By Bridget Johnston || News Editor
On September 1, the Africana Studies Program debuted their “Africana Worldwide 2016-2017” series. This program brings a wide variety of speakers to Franklin and Marshall’s campus in the form of lectures, films, exhibits, and student lead panel discussions.
According to Professor Eiman Zein-Elabdin, the current Chair of the Africana Studies Program, “The core of [the series] is to show the wide range of topics and disciplines that Africana Studies covers… and to contribute to the intellectual life in the college.”
Because Africana Studies is an interdisciplinary program, this series is able to feature pieces co-sponsored with numerous departments and campus organizations, such as the Film, Italian, Women’s, Gender and Sexuality Studies, International Studies, and Sociology. It has also received support from the Shadek-Fackenthal Library, the Office of Multi-Cultural Affairs, the Alice Drum Women’s Center, and the Faculty Center.
This program began development in May of 2016, when Africana Studies decided to expand their list of visiting speakers and develop a year-long lineup. This was made possible by a Convergence Grant from the Provost’s Office. This lead to an ongoing collaboration between Africana Studies and many other academic departments on campus in order to create as diverse of a program as possible. Professor Nadra Hebouche, a member of the Africana Studies Committee, came up with the title Africa Worldwide.
Students were also involved in the developmental process. One student for instance was interested in bringing Katie Mayler, the founder of the More Than Me nonprofit, to campus as a common hour speaker, so they approached the Program and the faculty members were able to incorporate their interests into the lineup of the series.
Zein-Elabdin found that because “the range of topics included was so broad, there really weren’t many limits.” The series hosts events with world-recognized speakers highlighting the contributions of both African Americans and Africans. They also feature the interactions between cultures, the experience of being gay in an Arab Muslim society, and Islam in America.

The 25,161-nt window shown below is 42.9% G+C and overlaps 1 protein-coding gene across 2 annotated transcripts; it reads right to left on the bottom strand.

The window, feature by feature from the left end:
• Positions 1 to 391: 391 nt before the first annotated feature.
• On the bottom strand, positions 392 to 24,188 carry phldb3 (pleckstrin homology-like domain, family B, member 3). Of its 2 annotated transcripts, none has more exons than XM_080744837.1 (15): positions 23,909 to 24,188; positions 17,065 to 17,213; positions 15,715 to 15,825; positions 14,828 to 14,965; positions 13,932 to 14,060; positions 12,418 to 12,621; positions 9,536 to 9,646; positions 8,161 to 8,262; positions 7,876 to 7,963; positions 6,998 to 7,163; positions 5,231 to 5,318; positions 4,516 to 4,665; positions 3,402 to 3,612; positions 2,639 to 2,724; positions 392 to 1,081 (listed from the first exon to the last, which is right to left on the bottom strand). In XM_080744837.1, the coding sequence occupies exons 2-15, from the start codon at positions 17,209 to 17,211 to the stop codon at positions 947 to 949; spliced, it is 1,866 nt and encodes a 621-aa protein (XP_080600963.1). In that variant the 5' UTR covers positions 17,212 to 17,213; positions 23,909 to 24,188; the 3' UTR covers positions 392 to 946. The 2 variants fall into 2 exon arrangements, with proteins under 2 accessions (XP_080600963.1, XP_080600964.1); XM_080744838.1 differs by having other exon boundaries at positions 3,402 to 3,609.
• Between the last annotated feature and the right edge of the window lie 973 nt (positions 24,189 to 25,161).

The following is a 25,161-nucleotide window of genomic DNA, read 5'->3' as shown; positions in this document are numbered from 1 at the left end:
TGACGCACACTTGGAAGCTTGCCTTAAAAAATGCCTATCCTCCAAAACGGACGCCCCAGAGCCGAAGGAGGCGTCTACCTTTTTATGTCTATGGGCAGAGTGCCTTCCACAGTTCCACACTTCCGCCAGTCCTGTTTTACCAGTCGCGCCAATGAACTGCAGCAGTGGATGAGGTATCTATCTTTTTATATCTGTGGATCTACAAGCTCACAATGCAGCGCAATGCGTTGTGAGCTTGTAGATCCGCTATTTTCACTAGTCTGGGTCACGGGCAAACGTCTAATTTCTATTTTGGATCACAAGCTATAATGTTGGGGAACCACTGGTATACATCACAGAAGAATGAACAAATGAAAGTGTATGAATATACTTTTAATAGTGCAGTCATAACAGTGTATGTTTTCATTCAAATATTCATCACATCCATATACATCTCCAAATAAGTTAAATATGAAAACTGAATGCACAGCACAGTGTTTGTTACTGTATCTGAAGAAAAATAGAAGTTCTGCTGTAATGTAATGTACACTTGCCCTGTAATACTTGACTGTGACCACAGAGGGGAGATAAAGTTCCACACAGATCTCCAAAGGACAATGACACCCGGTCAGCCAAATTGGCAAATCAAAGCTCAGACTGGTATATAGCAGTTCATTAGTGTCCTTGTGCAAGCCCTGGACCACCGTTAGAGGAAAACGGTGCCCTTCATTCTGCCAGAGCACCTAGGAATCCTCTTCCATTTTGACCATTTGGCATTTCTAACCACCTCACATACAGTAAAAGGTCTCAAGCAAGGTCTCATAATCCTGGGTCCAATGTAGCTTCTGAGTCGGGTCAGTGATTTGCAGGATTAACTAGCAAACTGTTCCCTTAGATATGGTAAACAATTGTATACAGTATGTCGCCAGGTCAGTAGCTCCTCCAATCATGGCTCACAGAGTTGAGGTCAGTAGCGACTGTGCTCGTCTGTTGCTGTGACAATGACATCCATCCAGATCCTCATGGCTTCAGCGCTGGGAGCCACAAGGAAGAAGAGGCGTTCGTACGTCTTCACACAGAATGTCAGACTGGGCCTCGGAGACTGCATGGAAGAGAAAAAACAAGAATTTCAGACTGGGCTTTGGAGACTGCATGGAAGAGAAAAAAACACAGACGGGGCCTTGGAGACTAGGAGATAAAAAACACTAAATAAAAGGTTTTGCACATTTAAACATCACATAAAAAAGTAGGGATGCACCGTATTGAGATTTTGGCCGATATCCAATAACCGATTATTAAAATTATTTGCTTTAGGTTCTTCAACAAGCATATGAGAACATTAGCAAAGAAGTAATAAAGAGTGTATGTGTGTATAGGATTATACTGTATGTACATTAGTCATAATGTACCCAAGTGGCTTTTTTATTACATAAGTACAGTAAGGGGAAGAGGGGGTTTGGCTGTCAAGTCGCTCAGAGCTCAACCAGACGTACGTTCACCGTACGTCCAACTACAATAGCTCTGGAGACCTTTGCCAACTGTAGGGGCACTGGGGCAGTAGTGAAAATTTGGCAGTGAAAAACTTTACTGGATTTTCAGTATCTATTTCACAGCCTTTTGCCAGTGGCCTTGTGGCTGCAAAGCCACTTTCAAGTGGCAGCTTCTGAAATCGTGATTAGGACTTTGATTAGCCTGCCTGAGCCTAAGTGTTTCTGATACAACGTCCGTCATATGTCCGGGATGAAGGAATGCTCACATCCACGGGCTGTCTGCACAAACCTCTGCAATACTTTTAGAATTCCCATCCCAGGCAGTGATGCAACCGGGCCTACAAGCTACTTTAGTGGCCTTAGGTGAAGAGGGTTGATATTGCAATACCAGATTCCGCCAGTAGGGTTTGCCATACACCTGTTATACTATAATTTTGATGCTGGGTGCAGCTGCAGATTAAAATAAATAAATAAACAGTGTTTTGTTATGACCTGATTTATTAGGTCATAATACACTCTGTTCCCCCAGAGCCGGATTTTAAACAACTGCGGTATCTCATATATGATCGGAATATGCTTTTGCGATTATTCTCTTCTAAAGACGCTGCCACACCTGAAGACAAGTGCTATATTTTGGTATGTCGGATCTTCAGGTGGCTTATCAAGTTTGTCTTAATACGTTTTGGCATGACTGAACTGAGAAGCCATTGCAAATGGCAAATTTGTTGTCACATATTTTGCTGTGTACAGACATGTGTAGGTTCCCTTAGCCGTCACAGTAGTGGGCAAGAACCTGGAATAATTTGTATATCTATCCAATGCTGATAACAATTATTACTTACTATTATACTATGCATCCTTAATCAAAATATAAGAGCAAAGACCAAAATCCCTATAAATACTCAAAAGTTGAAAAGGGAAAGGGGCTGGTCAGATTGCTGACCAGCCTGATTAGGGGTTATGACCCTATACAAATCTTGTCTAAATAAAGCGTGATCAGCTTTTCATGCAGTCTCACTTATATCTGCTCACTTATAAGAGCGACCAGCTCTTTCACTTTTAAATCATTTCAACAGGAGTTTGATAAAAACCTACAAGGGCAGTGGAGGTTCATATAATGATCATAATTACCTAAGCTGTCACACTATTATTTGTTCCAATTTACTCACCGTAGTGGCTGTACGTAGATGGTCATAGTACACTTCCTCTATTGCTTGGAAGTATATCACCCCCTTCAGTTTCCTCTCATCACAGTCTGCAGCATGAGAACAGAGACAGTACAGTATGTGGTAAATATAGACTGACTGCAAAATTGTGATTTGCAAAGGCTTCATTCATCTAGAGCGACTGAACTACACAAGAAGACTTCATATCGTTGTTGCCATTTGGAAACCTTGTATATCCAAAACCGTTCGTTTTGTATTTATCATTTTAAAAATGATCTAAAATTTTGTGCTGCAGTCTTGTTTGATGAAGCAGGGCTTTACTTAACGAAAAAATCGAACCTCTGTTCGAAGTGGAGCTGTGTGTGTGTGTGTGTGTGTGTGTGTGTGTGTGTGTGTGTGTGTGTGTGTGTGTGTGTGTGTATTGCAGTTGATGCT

In addition to bringing speakers to campus, the Africana Studies Program has been in contact with several student organizations, including the Black Student Union, The african and Caribbean Students Association, and IMPACT. These clubs along with others have been asked to propose different topics for focused student lead panel discussions, in which the student organizations would host a conversation with the FandM community featuring relevant topics that integrate with the larger series. The subjects and dates regarding the student lead panel discussions have yet to be formalized.
Shadek-Fackenthal Library is currently hosting a display entitled: Subversive Voices of North African Women Writers: In Memory of Assia Djebar and Fatima Mernissi. This book exhibit will continue until October 31st and pays tribute to two distinguished North African writers.
The next upcoming event is co-sponsored by several departments and organizations, including the John Marshall Pre-law Honor Society and the Muslim Students Association, featuring Professor Abdullahi Ahmed An- Na`im from Emory University. Taking place in Stahr Auditorium, he will be presenting Islam and Secularism: What is an American Muslim?
Zein-Elabdin encourages all students to make the most of the series by attending the events, but also by “contributing to the dialogue about issues of inequality and social justice, both in the United States and in Africa.”
Junior Bridget Johnston is the News Editor. Her email is email@example.com.